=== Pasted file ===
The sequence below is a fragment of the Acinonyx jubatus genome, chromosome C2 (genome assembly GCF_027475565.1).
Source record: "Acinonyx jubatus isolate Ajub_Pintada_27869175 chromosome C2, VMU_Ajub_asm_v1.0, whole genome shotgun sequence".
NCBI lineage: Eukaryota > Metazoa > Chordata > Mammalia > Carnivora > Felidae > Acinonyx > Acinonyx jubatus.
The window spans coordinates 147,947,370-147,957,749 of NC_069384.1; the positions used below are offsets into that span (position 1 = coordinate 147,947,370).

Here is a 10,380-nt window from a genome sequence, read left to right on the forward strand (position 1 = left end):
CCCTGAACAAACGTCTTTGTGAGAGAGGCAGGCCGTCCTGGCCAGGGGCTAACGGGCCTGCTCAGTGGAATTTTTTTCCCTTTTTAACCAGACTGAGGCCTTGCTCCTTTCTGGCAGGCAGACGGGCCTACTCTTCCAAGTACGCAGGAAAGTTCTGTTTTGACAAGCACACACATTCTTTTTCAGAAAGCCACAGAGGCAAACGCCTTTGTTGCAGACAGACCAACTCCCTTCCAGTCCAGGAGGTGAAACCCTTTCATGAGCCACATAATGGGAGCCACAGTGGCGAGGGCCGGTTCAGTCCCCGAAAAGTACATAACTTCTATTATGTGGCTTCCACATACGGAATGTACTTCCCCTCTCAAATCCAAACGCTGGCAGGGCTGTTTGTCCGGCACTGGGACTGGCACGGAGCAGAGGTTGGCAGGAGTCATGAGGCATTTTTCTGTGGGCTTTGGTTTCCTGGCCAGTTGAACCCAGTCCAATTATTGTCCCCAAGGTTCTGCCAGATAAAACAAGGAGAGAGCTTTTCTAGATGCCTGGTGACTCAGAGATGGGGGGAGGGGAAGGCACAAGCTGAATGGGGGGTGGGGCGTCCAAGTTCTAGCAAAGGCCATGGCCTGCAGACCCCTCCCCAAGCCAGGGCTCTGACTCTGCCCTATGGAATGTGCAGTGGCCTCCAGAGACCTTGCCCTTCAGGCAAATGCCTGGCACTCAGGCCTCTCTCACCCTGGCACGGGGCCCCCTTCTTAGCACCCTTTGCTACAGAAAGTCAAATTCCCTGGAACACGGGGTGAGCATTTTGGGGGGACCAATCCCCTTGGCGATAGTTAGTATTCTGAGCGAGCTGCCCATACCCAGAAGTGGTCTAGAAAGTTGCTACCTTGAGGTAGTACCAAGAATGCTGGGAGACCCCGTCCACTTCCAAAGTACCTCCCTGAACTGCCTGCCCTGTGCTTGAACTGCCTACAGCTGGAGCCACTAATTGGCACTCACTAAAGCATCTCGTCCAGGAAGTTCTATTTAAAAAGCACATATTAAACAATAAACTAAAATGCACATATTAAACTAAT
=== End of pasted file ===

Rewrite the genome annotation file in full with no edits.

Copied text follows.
The sequence below is a fragment of the Acinonyx jubatus genome, chromosome C2 (genome assembly GCF_027475565.1).
Source record: "Acinonyx jubatus isolate Ajub_Pintada_27869175 chromosome C2, VMU_Ajub_asm_v1.0, whole genome shotgun sequence".
NCBI lineage: Eukaryota > Metazoa > Chordata > Mammalia > Carnivora > Felidae > Acinonyx > Acinonyx jubatus.
The window spans coordinates 147,947,370-147,957,749 of NC_069384.1; the positions used below are offsets into that span (position 1 = coordinate 147,947,370).

Here is a 10,380-nt window from a genome sequence, read left to right on the forward strand (position 1 = left end):
CCCTGAACAAACGTCTTTGTGAGAGAGGCAGGCCGTCCTGGCCAGGGGCTAACGGGCCTGCTCAGTGGAATTTTTTTCCCTTTTTAACCAGACTGAGGCCTTGCTCCTTTCTGGCAGGCAGACGGGCCTACTCTTCCAAGTACGCAGGAAAGTTCTGTTTTGACAAGCACACACATTCTTTTTCAGAAAGCCACAGAGGCAAACGCCTTTGTTGCAGACAGACCAACTCCCTTCCAGTCCAGGAGGTGAAACCCTTTCATGAGCCACATAATGGGAGCCACAGTGGCGAGGGCCGGTTCAGTCCCCGAAAAGTACATAACTTCTATTATGTGGCTTCCACATACGGAATGTACTTCCCCTCTCAAATCCAAACGCTGGCAGGGCTGTTTGTCCGGCACTGGGACTGGCACGGAGCAGAGGTTGGCAGGAGTCATGAGGCATTTTTCTGTGGGCTTTGGTTTCCTGGCCAGTTGAACCCAGTCCAATTATTGTCCCCAAGGTTCTGCCAGATAAAACAAGGAGAGAGCTTTTCTAGATGCCTGGTGACTCAGAGATGGGGGGAGGGGAAGGCACAAGCTGAATGGGGGGTGGGGCGTCCAAGTTCTAGCAAAGGCCATGGCCTGCAGACCCCTCCCCAAGCCAGGGCTCTGACTCTGCCCTATGGAATGTGCAGTGGCCTCCAGAGACCTTGCCCTTCAGGCAAATGCCTGGCACTCAGGCCTCTCTCACCCTGGCACGGGGCCCCCTTCTTAGCACCCTTTGCTACAGAAAGTCAAATTCCCTGGAACACGGGGTGAGCATTTTGGGGGGACCAATCCCCTTGGCGATAGTTAGTATTCTGAGCGAGCTGCCCATACCCAGAAGTGGTCTAGAAAGTTGCTACCTTGAGGTAGTACCAAGAATGCTGGGAGACCCCGTCCACTTCCAAAGTACCTCCCTGAACTGCCTGCCCTGTGCTTGAACTGCCTACAGCTGGAGCCACTAATTGGCACTCACTAAAGCATCTCGTCCAGGAAGTTCTATTTAAAAAGCACATATTAAACAATAAACTAAAATGCACATATTAAACTAAT